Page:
Speaking on issues of witnessing and documentation, Dr. Barriendos discussed the ways in which archival material has been employed in exhibition settings as a way to provide witness accounts of violence. Calling for the creative reactivation of historical context within the space of the museum, Dr. Barriendos outlined several projects, such as Luis Camnitzer’s 1969 work Masacre de Puerto Montt (Massacre of Puerto Montt). Examples like this one offer alternative, often performative, methods of bearing witness in an endeavor to eliminate the perceived distance between the viewer and the artwork.
It’s an old cliché, but one with staying power: try to visualize “Latin America,” and more often than not images of palm trees, sandy beaches, and dense rainforests come to mind. The tropical stereotypes are so persistent—and still so often invoked in exhibitions that attempt to survey art of the Americas—that it is fairly refreshing to encounter a show that deals with the natural world’s manufactured counterpart, namely the constructed urban landscapes that sought to define a new, modern identity for the region in the twentieth century. Taking the legacy of the modernist city as its theme, the Bronx Museum’s quietly devastating Beyond the Supersquare (on view May 1, 2014 to January 11, 2015) refuses to shy away from the thorny contradictions that lie at the heart of the built utopia in Latin America. Co-curators Holly Block and María Inés Rodriguez have presented the work of over thirty contemporary artists, mounting one of the most provocative and haunting shows of Latin American art in recent memory.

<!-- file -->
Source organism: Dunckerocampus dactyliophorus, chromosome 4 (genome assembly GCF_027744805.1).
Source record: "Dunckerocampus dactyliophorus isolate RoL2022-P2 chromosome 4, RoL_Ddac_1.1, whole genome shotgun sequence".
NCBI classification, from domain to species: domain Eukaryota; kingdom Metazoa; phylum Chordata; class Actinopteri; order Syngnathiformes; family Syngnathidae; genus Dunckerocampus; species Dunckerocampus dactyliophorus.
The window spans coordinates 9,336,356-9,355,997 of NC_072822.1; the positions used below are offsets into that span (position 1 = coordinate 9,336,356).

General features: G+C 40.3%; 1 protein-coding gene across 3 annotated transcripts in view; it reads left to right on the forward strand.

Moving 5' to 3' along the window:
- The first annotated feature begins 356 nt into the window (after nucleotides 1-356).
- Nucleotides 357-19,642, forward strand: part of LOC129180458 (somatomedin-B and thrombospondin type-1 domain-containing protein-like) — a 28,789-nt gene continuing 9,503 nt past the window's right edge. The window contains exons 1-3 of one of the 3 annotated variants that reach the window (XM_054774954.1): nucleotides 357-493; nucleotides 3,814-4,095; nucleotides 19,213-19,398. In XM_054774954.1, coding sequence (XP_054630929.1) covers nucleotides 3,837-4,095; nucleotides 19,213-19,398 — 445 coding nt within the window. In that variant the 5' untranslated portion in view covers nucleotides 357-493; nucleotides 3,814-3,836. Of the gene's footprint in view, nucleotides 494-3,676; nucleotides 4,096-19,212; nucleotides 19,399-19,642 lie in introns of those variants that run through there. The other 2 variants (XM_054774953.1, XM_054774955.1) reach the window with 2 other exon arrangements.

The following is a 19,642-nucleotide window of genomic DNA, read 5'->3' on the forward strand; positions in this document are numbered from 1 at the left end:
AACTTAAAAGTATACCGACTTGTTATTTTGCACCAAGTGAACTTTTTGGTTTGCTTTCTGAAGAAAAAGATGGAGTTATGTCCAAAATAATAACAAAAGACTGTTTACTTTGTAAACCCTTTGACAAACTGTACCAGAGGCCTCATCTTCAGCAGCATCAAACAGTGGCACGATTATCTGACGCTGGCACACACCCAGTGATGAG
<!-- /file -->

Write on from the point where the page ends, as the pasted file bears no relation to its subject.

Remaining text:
The titular “Supersquare” refers specifically to the supercuadra, a self-contained residential city block that served as the module for that most forward-looking of cities, Brasília. Famously carved out of the Amazon and inaugurated with much fanfare in 1960, Brasília is the apotheosis of the modernist dream and its inevitable failure: planner Lucio Costa’s vision for Brazil’s futuristic capital has been criticized as essentially inhuman, and just four years after its debut the city was overrun with tanks and military troops that ushered in a brutal dictatorship that would last over twenty years. The specter of Brasília looms large over the exhibition, and indeed it is summoned in a number of works included in the show. Mauro Restiffe’s photographic series Empossamento (2003) captures the inaugural festivities of popular president Lula da Silva, juxtaposing the fervor of exultant crowds with a shot of the vast, almost funereal emptiness of the following day. Alberto Baraya indicts Brasília’s superhuman scale in his Estudos comparados modernistas (2011), in which he photographed Oscar Niemeyer’s iconic government buildings along with his own hand holding a flower, possibly a symbol of the natural landscape supplanted by Costa’s vision—except the flowers are plastic, as lifeless as the concrete edifices.